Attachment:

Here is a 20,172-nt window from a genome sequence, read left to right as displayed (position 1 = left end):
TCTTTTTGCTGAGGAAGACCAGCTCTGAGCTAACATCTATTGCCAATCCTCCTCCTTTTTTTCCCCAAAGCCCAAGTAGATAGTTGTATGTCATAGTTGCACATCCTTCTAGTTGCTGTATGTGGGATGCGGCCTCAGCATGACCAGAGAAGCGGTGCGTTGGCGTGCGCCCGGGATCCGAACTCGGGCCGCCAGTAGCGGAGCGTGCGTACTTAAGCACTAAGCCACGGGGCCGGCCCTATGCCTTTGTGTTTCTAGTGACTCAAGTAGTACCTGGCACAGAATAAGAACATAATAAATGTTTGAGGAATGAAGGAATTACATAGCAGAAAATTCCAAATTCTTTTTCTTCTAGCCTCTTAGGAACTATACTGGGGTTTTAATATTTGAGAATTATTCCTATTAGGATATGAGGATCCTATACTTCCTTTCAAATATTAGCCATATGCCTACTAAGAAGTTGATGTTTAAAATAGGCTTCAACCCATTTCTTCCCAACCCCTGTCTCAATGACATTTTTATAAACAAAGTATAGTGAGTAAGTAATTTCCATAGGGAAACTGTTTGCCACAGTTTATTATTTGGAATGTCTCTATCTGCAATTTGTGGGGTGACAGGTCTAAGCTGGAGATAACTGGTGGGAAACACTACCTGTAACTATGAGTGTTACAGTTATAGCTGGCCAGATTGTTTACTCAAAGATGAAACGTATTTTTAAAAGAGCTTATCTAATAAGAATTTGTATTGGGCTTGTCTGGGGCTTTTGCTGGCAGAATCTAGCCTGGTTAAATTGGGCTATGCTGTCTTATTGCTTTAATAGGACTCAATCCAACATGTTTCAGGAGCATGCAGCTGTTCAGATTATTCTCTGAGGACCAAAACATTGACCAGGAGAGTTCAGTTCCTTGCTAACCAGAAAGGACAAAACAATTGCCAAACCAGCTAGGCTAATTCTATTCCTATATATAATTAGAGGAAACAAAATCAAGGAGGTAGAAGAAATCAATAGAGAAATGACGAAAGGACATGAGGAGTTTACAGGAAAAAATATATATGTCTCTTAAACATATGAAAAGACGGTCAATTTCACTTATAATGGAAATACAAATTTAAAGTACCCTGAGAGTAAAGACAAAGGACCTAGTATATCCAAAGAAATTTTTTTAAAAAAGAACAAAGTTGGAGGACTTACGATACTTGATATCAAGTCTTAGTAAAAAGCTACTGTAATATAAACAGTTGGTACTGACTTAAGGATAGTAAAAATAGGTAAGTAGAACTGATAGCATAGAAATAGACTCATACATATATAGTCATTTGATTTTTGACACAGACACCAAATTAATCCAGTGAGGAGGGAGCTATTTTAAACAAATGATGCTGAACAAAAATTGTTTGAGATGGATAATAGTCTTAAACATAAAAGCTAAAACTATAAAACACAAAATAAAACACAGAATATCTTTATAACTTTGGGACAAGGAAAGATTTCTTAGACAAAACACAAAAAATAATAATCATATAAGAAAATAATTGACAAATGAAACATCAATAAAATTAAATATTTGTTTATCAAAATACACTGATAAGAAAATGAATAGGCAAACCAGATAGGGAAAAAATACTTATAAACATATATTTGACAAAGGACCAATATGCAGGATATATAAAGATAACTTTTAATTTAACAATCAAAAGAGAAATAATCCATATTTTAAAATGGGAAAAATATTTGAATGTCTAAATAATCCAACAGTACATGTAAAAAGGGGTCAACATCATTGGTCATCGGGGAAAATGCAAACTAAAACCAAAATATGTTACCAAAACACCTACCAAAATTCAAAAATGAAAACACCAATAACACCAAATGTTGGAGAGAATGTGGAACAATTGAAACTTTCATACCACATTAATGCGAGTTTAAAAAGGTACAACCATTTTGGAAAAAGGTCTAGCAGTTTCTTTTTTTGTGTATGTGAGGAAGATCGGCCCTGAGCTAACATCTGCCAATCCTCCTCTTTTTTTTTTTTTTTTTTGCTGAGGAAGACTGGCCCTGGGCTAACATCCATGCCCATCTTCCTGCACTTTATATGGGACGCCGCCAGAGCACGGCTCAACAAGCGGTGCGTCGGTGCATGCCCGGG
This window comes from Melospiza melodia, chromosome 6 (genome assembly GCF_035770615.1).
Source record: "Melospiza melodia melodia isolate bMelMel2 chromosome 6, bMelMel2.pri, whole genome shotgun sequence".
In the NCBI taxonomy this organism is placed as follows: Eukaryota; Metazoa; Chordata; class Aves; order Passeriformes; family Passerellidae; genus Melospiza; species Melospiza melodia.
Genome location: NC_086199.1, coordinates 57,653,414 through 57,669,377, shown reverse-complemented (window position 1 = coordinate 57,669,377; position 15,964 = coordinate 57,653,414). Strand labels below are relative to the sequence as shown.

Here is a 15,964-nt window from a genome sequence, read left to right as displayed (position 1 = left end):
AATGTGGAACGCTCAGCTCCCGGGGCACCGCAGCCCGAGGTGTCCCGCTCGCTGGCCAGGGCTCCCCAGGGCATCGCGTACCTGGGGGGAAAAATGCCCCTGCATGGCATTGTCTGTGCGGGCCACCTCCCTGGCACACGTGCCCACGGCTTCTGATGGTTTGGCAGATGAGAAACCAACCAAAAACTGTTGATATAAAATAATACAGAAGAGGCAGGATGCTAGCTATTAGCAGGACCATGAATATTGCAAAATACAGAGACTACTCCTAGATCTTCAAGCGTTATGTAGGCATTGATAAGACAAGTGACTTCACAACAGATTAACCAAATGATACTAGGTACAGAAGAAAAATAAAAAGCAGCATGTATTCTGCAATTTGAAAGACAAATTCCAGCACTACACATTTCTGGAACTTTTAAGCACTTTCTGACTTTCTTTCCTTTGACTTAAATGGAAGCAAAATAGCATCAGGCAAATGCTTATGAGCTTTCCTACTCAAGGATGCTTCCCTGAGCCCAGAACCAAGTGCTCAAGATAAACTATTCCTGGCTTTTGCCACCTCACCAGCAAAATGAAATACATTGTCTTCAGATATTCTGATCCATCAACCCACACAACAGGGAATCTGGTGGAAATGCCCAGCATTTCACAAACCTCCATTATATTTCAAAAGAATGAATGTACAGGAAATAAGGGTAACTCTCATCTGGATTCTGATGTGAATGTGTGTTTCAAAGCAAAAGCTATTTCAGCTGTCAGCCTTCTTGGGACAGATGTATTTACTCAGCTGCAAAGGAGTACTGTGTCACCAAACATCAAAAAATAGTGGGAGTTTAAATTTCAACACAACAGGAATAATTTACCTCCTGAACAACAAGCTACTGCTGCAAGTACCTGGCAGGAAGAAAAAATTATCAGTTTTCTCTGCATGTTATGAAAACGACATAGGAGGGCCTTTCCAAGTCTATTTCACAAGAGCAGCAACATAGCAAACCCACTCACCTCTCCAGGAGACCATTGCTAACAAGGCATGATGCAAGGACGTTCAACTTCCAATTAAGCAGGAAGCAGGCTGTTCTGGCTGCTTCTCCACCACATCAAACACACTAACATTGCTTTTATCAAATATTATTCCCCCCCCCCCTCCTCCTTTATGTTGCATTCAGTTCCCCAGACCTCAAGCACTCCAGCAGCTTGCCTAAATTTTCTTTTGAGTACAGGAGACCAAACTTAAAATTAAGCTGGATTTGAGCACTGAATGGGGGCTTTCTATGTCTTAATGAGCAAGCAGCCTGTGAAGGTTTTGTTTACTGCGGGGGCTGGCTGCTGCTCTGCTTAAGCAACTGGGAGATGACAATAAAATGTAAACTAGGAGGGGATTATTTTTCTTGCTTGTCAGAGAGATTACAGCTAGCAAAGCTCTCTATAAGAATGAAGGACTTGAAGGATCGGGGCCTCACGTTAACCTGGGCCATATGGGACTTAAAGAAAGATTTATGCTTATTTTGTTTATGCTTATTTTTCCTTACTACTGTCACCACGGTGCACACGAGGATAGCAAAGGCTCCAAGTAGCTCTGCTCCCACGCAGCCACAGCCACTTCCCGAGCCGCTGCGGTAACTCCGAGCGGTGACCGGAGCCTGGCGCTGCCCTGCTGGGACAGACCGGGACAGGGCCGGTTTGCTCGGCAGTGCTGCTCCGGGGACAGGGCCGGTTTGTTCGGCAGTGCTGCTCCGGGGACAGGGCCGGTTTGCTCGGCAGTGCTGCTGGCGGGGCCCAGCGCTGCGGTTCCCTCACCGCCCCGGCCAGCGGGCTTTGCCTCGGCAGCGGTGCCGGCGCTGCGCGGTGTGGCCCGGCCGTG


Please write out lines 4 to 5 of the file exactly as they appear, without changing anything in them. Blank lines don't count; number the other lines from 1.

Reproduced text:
Source record: "Melospiza melodia melodia isolate bMelMel2 chromosome 6, bMelMel2.pri, whole genome shotgun sequence".
In the NCBI taxonomy this organism is placed as follows: Eukaryota; Metazoa; Chordata; class Aves; order Passeriformes; family Passerellidae; genus Melospiza; species Melospiza melodia.